I've just returned from a visit to Kenya where I met with Oscar Muriu and interviewed him and a number of the leaders who are the fruit of his ministry. It's an amazing storty. Over the next week or two I'll be featuring the story of Oscar Muriu and the Nairobi Chapel with a focus on how they grow leaders for a church planting movement. Here is the story of how it began with a struggling congregation of whites who turned to a young African leader named Oscar Muriu.
In the 1950s, while Kenya was still a British colony, a group of white expatriates started a church. Since they were from free church backgrounds they called it Nairobi Chapel. The church was located near the Governor's house, within a secured area where Africans were not allowed. The church had no African members.
After the Mau-Mau Uprising, as whites left Kenya for Rhodesia and South Africa or returned to Britain, the church dwindled. In the meantime, the University of Nairobi began growing and occupying the land around the Chapel. But until 1989, the church had no university students, and only one African family among the remaining twenty members in the congregation.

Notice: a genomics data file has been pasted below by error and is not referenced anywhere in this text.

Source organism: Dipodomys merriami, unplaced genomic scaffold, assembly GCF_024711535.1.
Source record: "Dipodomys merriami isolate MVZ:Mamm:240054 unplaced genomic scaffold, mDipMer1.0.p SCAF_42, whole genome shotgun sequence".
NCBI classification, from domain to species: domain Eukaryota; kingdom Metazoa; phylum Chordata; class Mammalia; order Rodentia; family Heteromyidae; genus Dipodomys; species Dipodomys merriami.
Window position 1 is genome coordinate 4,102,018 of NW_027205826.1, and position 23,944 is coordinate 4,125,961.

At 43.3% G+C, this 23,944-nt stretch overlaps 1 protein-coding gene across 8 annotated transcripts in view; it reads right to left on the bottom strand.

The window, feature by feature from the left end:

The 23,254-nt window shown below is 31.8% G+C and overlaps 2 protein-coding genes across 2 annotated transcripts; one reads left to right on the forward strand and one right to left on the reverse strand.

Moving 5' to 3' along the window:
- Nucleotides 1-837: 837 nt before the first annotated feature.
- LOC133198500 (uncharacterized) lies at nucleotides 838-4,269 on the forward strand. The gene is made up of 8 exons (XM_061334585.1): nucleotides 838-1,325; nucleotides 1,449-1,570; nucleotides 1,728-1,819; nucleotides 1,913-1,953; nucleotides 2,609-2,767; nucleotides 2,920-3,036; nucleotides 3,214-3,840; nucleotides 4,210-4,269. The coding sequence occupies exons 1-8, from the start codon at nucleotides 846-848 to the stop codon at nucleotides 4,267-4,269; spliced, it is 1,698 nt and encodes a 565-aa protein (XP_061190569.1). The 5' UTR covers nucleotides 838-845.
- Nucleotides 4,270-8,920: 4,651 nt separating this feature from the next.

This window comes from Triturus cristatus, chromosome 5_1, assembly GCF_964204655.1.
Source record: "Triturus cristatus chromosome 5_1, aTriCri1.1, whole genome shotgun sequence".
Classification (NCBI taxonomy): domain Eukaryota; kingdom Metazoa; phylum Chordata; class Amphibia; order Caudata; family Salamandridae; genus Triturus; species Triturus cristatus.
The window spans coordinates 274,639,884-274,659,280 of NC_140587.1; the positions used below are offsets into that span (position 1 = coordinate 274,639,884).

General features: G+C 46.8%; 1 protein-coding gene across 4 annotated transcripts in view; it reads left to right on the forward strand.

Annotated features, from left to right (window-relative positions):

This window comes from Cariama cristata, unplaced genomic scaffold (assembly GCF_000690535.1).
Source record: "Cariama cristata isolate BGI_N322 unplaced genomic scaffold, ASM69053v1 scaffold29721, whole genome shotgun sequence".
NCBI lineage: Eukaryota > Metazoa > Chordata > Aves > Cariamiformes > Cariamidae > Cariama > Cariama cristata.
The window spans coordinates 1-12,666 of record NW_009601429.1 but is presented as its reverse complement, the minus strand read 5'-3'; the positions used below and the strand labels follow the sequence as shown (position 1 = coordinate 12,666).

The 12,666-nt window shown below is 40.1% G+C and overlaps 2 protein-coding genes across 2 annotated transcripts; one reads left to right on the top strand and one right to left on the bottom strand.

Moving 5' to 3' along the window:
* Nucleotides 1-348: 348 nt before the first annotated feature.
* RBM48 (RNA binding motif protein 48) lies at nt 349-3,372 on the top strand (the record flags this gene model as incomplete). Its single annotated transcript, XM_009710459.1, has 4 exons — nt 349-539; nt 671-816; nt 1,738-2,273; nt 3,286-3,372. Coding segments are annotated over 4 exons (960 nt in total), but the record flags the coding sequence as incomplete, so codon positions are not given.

After six months of prayer, the church felt God was calling them to ask for help from an African-led church. They had a dream for the rebirth of Nairobi chapel as an African congregation reaching out to the surrounding communities, especially the nearby expanding University of Nairobi.
In November 1989 Nairobi Baptist sent a young, 27 year-old graduate student named Oscar Muriu to take over.
Over the next decade, the Chapel grew to seven services of 3000 adults and 800 children. The Chapel launched an internship program to develop the next generation of leaders. In 2005 they divided the main church up into five different congregations. Oscar is pastoring one of the new church plants that's meeting in a tent.
Today the church has planted 25 congregations in Nairobi, with thousands of members, and is planning to plant churches in Asia, America, and Europe.